• Amanda Datnow · Lea Hubbard ·

    Journal of Educational Change 11/2015; DOI:10.1007/s10833-015-9264-2
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    ABSTRACT: This embedded case study examines the leadership practices of eleven teacher leaders in three urban schools to identify how these teacher leaders attempt to change the teaching practice of their colleagues while working as professional learning community leaders and as mentors for new teachers. Using a theoretical framework integrating complex systems theory with Kotter’s (Leading change. Harvard University Press, Cambridge, 1996) eight steps for leading organizational change, we analyze the work and perspectives of individual teacher leaders, and we examine how teams of teacher leaders and principals function collectively in their efforts to lead instructional change. Our findings have implications for schools seeking to utilize teacher leadership as a reform strategy for authentic instructional improvement.
    Journal of Educational Change 11/2015; DOI:10.1007/s10833-015-9262-4

  • Journal of Educational Change 11/2015; DOI:10.1007/s10833-015-9263-3

  • Journal of Educational Change 11/2015; DOI:10.1007/s10833-015-9256-2
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    ABSTRACT: The purpose of this analysis is to increase understanding of the possibilities and challenges of building educational infrastructure—the basic, foundational structures, systems, and resources—to support large-scale school turnaround. Building educational infrastructure often exceeds the capacity of schools, districts, and state education agencies and, thus, requires collaborating with “lead turnaround partners” with specialized capabilities for such work. However, there is little research to guide the selection or operation of lead turnaround partners. The analysis uses a descriptive case study of one organization with success operating as a lead turnaround partner (Success for All) to develop a framework to guide the selection of lead turnaround partners, support their operations, and structure further research. While base level achievement gains can be realized within 3 years, the analysis suggests that fully establishing school-level infrastructure is estimated conservatively as a 7 years process, and fully establishing system-level infrastructure has been an on-going, 40 year process. The analysis suggests a strong need to balance the rhetorical urgency of “turnaround” with the understanding that building educational infrastructure to improve large numbers of underperforming schools will likely require massive, sustained technical, financial, policy, and political support.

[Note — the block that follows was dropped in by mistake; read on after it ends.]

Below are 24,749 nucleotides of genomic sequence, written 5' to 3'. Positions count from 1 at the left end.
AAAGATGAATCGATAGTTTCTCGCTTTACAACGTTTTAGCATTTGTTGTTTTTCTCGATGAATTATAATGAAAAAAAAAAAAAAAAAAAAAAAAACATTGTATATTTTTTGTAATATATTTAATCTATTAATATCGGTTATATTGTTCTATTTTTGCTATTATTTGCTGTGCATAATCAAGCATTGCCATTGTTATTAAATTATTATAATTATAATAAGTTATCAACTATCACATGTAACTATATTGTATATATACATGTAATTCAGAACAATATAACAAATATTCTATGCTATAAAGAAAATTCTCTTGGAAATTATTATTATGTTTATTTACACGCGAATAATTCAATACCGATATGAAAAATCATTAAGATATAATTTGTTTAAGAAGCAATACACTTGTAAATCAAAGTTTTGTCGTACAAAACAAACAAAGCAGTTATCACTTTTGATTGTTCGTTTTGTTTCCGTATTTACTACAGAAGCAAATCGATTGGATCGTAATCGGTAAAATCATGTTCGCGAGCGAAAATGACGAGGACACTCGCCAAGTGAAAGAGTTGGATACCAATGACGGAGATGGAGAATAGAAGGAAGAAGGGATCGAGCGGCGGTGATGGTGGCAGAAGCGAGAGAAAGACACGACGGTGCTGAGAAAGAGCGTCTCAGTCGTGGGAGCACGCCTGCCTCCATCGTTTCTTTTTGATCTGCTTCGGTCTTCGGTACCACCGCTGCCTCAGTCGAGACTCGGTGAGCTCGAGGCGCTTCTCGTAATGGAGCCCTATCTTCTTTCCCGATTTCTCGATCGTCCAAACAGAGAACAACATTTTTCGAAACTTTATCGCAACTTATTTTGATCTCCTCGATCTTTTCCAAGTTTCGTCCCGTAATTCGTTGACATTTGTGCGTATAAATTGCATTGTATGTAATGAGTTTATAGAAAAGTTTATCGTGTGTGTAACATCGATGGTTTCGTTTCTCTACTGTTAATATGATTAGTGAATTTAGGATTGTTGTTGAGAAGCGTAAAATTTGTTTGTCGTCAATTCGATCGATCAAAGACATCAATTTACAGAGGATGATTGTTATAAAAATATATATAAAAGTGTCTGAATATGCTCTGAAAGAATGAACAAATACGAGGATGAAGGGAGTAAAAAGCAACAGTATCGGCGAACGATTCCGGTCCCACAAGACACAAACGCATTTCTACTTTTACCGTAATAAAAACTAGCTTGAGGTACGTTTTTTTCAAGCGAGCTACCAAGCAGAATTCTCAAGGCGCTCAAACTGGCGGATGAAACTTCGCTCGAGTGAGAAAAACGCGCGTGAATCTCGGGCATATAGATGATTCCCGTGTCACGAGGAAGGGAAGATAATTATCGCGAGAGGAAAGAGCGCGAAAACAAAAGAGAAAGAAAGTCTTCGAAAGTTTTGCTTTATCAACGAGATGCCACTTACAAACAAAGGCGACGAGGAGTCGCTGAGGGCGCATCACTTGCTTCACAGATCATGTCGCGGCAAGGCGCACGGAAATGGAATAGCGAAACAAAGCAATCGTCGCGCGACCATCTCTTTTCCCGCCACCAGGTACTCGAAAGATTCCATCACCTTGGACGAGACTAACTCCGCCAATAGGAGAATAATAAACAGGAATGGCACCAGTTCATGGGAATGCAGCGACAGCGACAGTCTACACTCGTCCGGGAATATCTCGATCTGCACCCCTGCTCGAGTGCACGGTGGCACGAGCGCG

Journal of Educational Change 11/2015; DOI:10.1007/s10833-015-9259-z